CJ Cheil Jedang works with university researchers to commercialize enzymes for biological plastic recycling

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[Courtesy of CJ Cheil Jedang]

SEOUL — In an effort to upgrade biological recycling technologies that can replace mechanical recycling, CJ Cheil Jedang, a key subsidiary of South Korean food and entertainment conglomerate CJ Group, will work with a national university research team to develop and commercialize high-efficiency enzymes that biologically break down plastics.

CJ CheilJedang said he signed a joint research contract with Kyungpook National University to commercialize enzymes that biologically break down polyethylene terephthalate (PET) plastics. They would also develop processes for breaking down plastic and purifying raw materials.

Mechanical recycling is widely used to recover plastic waste by sorting, washing, drying, grinding, regranulation and compounding without modifying the chemical structure of the raw materials. The method is inexpensive, but the quality of the recycled materials is poor. Chemical recycling produces substances, but it is not a perfect alternative to solve the accumulation of plastic waste.

CJ CheilJedang promotes the biological recycling of plastic which consumes relatively little energy. The company’s microbial fermentation technology and development infrastructure will be combined with Kyungpook National University’s research know-how in the field of plastic degradation enzymes to create synergies.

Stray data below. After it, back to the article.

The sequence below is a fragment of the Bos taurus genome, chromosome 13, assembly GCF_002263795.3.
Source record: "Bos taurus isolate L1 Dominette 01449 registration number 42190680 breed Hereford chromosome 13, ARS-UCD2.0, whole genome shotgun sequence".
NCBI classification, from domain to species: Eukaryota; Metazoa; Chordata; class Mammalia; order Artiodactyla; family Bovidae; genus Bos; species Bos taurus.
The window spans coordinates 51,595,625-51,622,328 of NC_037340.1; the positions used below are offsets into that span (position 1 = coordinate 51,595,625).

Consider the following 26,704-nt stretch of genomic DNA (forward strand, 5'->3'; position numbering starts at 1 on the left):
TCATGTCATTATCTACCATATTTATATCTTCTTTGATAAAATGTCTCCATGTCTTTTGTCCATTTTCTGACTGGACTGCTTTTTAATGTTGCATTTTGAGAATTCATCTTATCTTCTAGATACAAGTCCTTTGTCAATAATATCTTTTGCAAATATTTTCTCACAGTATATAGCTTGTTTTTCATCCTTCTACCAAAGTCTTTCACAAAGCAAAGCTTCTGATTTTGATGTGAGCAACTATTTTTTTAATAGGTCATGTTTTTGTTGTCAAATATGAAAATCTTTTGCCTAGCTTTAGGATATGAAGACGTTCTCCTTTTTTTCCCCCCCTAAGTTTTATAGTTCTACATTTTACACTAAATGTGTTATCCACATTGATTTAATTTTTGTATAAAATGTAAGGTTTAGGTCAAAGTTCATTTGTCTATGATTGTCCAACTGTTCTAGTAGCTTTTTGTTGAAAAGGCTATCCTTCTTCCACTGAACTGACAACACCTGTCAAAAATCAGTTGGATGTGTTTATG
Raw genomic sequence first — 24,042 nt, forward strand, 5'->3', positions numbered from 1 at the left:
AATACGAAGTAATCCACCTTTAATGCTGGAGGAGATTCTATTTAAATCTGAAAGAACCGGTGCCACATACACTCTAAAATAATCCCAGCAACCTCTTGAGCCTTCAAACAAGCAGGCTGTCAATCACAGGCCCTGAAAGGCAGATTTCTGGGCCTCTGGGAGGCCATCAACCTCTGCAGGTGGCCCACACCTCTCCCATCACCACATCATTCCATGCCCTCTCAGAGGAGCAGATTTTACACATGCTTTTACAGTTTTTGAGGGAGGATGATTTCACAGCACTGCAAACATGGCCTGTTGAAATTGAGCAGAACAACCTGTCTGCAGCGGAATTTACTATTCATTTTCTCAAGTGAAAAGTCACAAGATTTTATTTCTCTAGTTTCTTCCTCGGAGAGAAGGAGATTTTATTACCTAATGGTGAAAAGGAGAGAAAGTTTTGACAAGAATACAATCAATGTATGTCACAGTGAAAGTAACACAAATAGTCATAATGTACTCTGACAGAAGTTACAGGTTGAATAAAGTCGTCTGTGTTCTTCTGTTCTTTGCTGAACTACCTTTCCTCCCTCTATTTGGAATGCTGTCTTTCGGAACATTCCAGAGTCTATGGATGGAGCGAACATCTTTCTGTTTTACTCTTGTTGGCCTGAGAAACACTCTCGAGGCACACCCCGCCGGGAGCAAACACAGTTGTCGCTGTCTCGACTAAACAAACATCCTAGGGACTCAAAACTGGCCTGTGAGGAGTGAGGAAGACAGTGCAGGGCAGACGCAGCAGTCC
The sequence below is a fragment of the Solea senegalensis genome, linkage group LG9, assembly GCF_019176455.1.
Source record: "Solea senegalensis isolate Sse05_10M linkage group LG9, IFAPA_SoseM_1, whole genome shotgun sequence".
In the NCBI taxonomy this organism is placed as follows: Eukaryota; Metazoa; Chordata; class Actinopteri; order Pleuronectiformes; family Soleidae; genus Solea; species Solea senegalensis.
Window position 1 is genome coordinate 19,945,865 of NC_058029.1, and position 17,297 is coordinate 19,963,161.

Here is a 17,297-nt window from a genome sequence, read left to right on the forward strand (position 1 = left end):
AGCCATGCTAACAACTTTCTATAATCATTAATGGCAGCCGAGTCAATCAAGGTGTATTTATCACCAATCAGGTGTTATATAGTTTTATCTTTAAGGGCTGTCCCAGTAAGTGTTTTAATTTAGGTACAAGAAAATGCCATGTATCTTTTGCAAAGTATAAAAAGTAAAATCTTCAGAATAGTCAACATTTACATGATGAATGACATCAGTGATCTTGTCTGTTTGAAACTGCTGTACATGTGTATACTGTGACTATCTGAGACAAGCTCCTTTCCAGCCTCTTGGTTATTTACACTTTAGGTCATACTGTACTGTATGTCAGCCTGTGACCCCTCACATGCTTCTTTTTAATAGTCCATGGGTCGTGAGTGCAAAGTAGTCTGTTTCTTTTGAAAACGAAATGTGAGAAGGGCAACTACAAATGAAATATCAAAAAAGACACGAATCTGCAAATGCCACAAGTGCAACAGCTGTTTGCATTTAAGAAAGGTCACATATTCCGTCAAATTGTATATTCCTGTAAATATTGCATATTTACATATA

“This collaboration is a significant first step in shifting the plastic recycling paradigm in a greener and more sustainable direction,” CJ CheilJedang CEO Hwang Yun-il said in a June 16 statement.

CJ Cheil Jedang has previously developed polyhydroxyalkanoates (PHAs), which are produced by bacteria during the fermentation process of sugars or lipids, including fats, oils and waxes, to store carbon and energy, and can be used with other monomers to create different types of bioplastics that break down over time. PHAs are 100% biodegradable even in seawater.

In April 2021, CJ Cheil Jedang partnered with SKC, a manufacturer of polyester films and chemical materials, to produce a flexible and durable bioplastic material that is suitable for food packaging by using the characteristics of polylactic acid (PLA) and PHAs. PLA is a biodegradable thermoplastic polyester obtained by the synthesis of lactic acid, which can be produced from renewable resources.


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